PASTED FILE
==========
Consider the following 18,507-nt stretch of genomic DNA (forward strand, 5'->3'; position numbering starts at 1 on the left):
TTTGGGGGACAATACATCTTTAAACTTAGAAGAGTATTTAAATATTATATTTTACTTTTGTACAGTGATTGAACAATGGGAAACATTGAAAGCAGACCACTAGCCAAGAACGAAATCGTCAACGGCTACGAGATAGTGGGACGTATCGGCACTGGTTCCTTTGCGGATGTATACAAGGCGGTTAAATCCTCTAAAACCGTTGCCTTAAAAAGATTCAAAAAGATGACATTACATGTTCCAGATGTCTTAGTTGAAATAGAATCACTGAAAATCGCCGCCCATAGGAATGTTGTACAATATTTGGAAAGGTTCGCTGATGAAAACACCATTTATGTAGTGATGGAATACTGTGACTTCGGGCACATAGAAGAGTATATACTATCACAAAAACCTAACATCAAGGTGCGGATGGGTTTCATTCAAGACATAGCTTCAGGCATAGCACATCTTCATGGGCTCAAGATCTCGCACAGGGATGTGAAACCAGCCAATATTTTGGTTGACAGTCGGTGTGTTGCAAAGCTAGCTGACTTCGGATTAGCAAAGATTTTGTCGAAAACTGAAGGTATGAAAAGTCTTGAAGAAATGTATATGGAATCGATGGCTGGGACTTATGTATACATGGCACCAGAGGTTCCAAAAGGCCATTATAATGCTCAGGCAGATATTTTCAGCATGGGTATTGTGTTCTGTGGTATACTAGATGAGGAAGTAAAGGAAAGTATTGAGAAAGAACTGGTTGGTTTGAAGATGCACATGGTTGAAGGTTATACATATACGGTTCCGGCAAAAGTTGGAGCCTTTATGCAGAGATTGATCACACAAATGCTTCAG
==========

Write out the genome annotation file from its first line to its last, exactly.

Consider the following 18,507-nt stretch of genomic DNA (forward strand, 5'->3'; position numbering starts at 1 on the left):
TTTGGGGGACAATACATCTTTAAACTTAGAAGAGTATTTAAATATTATATTTTACTTTTGTACAGTGATTGAACAATGGGAAACATTGAAAGCAGACCACTAGCCAAGAACGAAATCGTCAACGGCTACGAGATAGTGGGACGTATCGGCACTGGTTCCTTTGCGGATGTATACAAGGCGGTTAAATCCTCTAAAACCGTTGCCTTAAAAAGATTCAAAAAGATGACATTACATGTTCCAGATGTCTTAGTTGAAATAGAATCACTGAAAATCGCCGCCCATAGGAATGTTGTACAATATTTGGAAAGGTTCGCTGATGAAAACACCATTTATGTAGTGATGGAATACTGTGACTTCGGGCACATAGAAGAGTATATACTATCACAAAAACCTAACATCAAGGTGCGGATGGGTTTCATTCAAGACATAGCTTCAGGCATAGCACATCTTCATGGGCTCAAGATCTCGCACAGGGATGTGAAACCAGCCAATATTTTGGTTGACAGTCGGTGTGTTGCAAAGCTAGCTGACTTCGGATTAGCAAAGATTTTGTCGAAAACTGAAGGTATGAAAAGTCTTGAAGAAATGTATATGGAATCGATGGCTGGGACTTATGTATACATGGCACCAGAGGTTCCAAAAGGCCATTATAATGCTCAGGCAGATATTTTCAGCATGGGTATTGTGTTCTGTGGTATACTAGATGAGGAAGTAAAGGAAAGTATTGAGAAAGAACTGGTTGGTTTGAAGATGCACATGGTTGAAGGTTATACATATACGGTTCCGGCAAAAGTTGGAGCCTTTATGCAGAGATTGATCACACAAATGCTTCAG